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Int J Med Sci 2011; 8(2):148-155. doi:10.7150/ijms.8.148

Research Paper

The Value of Serum Biomarkers (Bc1, Bc2, Bc3) in the Diagnosis of Early Breast Cancer

Kemal Atahan1 Corresponding address, Hakan Küpeli1, Serhat Gür1, Türkan Yiğitbaşı2, Yasemin Baskın3, Seyran Yiğit4, Mehmet Deniz1, Atilla Çökmez1, Ercüment Tarcan1

1. İzmir Atatürk Training and Research Hospital 1st Surgical Clinic
2. İzmir Atatürk Training and Research Hospital 1st Biochemistry Clinic
3. Dokuz Eylül University Institute of Oncology
4. İzmir Atatürk Training and Research Hospital 1st Pathology Clinic

This is an open access article distributed under the terms of the Creative Commons Attribution (CC BY-NC) License. See http://ivyspring.com/terms for full terms and conditions.
How to cite this article:
Atahan K, Küpeli H, Gür S, Yiğitbaşı T, Baskın Y, Yiğit S, Deniz M, Çökmez A, Tarcan E. The Value of Serum Biomarkers (Bc1, Bc2, Bc3) in the Diagnosis of Early Breast Cancer. Int J Med Sci 2011; 8(2):148-155. doi:10.7150/ijms.8.148. Available from http://www.medsci.org/v08p0148.htm

Abstract

Background: Surface enhanced laser desorption/ionization time-of-flight mass spectrometry (SELDI-TOF) is an approach to biomarker discovery that combines chromatography and mass spectrometry. We aimed to consider the efficacy of Bc1, Bc2, and Bc3 serum biomarkers on early detection of breast cancer (BC) in this study.

Study Design: In this prospective study, 91 patients who were admitted to our hospital between January 2007 and July 2008 were included. Serum samples from 91 women were stored at -80 °C until use. The cancer group included 27 cases of BC. The benign breast disease group included 24 women with benign breast diseases and control group 37 age-matched apparently healthy women. The data obtained for these three groups of patients was worked out for each serum biomarker (Bc1, Bc2, and Bc3) by using SELDI-TOF individually and compared with each other separately and evaluated statistically.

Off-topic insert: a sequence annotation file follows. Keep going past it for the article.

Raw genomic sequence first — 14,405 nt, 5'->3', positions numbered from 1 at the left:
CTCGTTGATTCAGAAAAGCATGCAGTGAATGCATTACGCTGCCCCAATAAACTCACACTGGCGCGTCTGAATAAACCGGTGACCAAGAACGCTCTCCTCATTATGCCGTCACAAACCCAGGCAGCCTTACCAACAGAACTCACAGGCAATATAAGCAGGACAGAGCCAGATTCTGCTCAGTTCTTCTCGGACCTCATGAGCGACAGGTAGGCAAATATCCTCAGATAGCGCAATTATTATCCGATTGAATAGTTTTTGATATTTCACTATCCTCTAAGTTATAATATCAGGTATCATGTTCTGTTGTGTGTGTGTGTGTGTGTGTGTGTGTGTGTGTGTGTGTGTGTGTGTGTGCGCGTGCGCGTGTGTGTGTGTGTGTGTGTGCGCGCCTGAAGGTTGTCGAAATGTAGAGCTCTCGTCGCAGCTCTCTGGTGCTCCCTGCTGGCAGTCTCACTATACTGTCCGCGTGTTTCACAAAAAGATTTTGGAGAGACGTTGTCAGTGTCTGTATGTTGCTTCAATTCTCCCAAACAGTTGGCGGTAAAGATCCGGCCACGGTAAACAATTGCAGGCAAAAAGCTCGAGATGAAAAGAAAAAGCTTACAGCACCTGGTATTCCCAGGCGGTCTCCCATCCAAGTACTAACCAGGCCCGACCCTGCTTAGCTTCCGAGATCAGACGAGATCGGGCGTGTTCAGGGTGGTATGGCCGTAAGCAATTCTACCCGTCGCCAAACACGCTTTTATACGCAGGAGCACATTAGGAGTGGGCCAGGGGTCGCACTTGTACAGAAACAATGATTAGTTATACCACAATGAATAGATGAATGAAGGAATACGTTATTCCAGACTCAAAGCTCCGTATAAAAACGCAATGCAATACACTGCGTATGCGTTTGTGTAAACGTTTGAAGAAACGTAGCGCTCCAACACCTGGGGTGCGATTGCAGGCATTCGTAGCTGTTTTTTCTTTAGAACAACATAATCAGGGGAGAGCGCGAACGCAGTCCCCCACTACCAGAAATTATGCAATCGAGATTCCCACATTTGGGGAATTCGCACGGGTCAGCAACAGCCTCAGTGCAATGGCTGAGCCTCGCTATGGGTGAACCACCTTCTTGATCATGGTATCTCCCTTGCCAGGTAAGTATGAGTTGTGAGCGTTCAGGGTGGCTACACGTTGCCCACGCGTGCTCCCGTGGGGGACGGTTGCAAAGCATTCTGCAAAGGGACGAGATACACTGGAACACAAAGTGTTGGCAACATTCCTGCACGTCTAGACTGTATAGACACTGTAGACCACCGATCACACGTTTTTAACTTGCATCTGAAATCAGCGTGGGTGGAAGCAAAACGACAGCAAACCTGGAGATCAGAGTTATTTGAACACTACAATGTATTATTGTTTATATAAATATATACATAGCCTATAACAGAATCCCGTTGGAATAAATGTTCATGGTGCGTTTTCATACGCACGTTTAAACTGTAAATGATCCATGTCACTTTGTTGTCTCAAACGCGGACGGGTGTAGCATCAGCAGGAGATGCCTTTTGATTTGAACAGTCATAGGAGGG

Results: Bc2 possesses the highest individual diagnostic power. Bc2 was statistically significant in comparison between the malignant disease group, control group and benign disease group. Bc1 was statistically significant in the malignant disease group compared to control group as well as in the benign disease group compared to control group. Thus Bc1, rather than showing malignant progression, it shows tumoral progression or inflammatory process. Bc3 was found upregulated in all malignant cases; however, it was not statistically significant compared to the benign disease group or the control group.

Conclusions: It has been shown that Bc2 profiles might be useful in clinical practice to improve BC diagnosis. However none of the proteomics reach reasonable AUC values for the discrimination of the BC. Additional confirmation in larger and similarly-designed prospective studies is needed to consider of the efficacy of Bc1 and Bc2 in early diagnosis of the BC.

Keywords: Breast Cancer diagnosis, Serum Biomarkers, Bc1, Bc2, and Bc3

INTRODUCTION

Breast cancer (BC) is the most common cancer among women in Westernized populations. In France, 41,000 new cases are diagnosed yearly and 25% of these women are below the age of 50 (1-4). BC has heterogeneous behavior and the frequency of metastasis in regional lymph nodules depends on tumor type (5).

Mammographic imaging is the most effective approach for diagnosing BC in women older than 50 years of age. Although new improvements are being made in the resolution of these imaging techniques, tumors smaller than 5 mm usually go undiagnosed. Moreover, as dense breast tissue decreases the mammographic sensitivity in young women, the effectiveness of mammography has not been established (7). Finally, high-grade tumors cannot be diagnosed with 1 to 2 years of regular mammography imaging. For these reasons, new approaches should be developed in order to improve diagnosis of BC and to increase the overall and disease free survival rates of patients who were diagnosed with this disease (8,9).